Wal-Mart settled up on three criminal lawsuits on Tuesday, one of them coming out of Kansas City.
In all, the massive retailer will pay out $81.6 million in fines for various environmental transgressions.
Wal-Mart admitted guilt to charges in Kansas City federal court that it sent 2 million pounds worth of regulated products like liquid pesticides from its return centers to a Neosho, Missouri-based recycling company called Greenleaf LLC, which then mixed them together and sold them back to customers in violation of federal laws.
Greenleaf itself paid a $200,000 penalty in 2009.
For those violations, Wal-Mart must pay $11 million in fines to the feds plus a $3 million fine to the Missouri Department of Natural Resources for its pesticide regulation program.
"This tough financial penalty holds Wal-Mart accountable for its reckless and illegal business practices that threatened both the public and the environment," said Tammy Dickinson, U.S. Attorney for the Western District of Missouri, in a statement from the Justice Department. "Truckloads of hazardous products, including more than 2 million pounds of pesticides, were improperly handled under Wal-Mart's contract. Today's criminal fine should send a message to companies of all sizes that they will be held accountable to follow federal environmental laws."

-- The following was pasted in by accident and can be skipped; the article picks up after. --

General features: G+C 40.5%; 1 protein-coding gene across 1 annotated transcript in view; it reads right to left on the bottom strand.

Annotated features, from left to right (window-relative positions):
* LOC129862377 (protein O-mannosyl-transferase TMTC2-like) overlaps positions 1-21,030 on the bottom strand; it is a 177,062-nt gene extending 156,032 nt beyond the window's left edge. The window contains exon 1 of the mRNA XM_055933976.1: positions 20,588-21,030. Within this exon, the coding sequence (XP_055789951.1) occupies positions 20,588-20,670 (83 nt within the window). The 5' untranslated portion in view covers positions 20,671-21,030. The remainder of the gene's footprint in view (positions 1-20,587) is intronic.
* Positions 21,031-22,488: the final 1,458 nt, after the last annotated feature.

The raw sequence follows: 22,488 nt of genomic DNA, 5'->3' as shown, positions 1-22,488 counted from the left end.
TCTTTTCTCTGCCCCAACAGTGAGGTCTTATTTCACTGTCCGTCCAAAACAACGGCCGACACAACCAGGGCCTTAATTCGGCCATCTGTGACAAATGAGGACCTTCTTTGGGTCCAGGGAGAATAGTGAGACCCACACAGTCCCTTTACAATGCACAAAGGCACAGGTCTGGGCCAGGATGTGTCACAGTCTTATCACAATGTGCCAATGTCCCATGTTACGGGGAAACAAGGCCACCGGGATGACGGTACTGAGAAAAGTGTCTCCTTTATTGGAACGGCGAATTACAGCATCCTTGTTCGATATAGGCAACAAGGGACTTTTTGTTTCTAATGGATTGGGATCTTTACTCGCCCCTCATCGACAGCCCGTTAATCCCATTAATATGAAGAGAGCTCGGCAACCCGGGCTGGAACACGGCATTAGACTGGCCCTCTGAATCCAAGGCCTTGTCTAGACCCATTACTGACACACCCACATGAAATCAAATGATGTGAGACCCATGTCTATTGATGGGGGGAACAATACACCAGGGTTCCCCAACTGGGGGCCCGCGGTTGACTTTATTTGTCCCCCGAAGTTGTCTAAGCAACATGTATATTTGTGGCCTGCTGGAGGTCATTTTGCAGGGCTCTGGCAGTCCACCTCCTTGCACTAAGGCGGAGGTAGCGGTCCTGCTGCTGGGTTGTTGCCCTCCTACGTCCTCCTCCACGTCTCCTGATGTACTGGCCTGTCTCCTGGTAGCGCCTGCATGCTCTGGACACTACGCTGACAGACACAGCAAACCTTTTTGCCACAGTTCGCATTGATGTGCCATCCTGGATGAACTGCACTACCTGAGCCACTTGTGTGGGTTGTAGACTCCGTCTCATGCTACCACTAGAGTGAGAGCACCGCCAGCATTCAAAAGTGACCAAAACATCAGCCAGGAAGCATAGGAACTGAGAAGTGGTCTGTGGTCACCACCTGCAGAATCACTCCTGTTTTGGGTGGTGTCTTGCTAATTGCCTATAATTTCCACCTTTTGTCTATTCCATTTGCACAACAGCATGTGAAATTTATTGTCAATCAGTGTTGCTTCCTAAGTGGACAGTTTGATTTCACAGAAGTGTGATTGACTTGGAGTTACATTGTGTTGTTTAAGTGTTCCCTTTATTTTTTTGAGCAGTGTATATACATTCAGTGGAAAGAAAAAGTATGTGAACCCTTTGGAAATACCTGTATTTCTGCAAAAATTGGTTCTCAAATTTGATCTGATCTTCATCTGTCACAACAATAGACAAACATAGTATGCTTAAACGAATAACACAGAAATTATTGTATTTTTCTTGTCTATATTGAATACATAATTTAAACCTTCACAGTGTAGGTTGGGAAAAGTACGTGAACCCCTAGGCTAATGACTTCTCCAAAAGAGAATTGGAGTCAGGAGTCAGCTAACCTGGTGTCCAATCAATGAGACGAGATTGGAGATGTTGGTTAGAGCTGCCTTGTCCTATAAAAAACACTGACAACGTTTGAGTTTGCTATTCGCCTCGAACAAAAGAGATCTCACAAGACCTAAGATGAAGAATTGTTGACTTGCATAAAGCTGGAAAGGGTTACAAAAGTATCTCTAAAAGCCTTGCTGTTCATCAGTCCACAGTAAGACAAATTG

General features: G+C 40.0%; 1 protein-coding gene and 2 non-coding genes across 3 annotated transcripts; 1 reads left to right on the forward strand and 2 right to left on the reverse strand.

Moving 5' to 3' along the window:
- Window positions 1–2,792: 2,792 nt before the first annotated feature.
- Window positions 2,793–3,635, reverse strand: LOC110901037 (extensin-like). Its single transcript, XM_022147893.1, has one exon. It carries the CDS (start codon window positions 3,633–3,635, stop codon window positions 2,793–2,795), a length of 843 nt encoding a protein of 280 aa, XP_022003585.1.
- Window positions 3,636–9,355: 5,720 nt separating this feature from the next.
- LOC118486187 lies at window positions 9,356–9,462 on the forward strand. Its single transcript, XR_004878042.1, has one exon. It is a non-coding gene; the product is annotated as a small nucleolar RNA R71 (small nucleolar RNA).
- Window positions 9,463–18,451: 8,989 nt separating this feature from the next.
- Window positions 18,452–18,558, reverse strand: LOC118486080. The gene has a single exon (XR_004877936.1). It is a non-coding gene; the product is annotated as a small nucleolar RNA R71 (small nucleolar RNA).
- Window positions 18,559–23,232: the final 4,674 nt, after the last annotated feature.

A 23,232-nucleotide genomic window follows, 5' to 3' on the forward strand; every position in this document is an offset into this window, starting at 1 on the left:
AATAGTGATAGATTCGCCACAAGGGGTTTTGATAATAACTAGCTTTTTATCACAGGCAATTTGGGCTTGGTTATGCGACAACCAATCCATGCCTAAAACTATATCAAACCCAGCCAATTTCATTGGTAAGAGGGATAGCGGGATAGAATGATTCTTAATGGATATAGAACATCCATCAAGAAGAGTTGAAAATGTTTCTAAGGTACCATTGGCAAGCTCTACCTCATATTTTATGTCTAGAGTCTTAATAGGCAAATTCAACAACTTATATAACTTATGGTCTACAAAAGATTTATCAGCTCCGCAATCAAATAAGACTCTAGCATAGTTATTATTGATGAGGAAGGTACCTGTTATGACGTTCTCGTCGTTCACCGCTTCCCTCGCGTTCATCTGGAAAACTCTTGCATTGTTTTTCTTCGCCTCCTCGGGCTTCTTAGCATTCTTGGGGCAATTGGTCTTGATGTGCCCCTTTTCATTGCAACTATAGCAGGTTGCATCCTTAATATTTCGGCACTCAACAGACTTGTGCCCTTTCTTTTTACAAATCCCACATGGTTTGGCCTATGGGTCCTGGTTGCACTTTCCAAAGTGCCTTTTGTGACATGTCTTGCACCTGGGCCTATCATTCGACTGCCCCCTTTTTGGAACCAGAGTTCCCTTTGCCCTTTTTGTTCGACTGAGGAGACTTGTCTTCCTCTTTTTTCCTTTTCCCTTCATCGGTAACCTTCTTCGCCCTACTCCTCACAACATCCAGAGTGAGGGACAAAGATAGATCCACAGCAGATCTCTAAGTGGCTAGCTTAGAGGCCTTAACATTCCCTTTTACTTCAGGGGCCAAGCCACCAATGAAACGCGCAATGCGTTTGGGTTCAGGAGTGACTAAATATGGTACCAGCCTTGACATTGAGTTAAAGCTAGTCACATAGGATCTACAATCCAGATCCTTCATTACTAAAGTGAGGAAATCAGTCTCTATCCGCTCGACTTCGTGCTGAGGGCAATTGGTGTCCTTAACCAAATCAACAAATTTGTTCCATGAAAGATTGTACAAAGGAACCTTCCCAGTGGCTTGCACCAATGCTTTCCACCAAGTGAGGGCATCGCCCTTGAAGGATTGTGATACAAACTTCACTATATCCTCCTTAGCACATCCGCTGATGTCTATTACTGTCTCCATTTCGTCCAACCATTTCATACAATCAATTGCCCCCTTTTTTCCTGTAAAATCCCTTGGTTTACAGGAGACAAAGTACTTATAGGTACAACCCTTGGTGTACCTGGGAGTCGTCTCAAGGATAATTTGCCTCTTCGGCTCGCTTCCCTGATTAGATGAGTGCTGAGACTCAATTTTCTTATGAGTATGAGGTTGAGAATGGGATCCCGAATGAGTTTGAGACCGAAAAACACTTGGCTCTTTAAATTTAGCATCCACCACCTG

The $81.6 million in aggregate fines may sound like a tough penalty, but Wal-Mart's 2012 annual report said it made $443.9 billion in net sales last year, which means it makes about $121.6 million a day.
The retailer will have paid off the fines not long after lunch time tomorrow.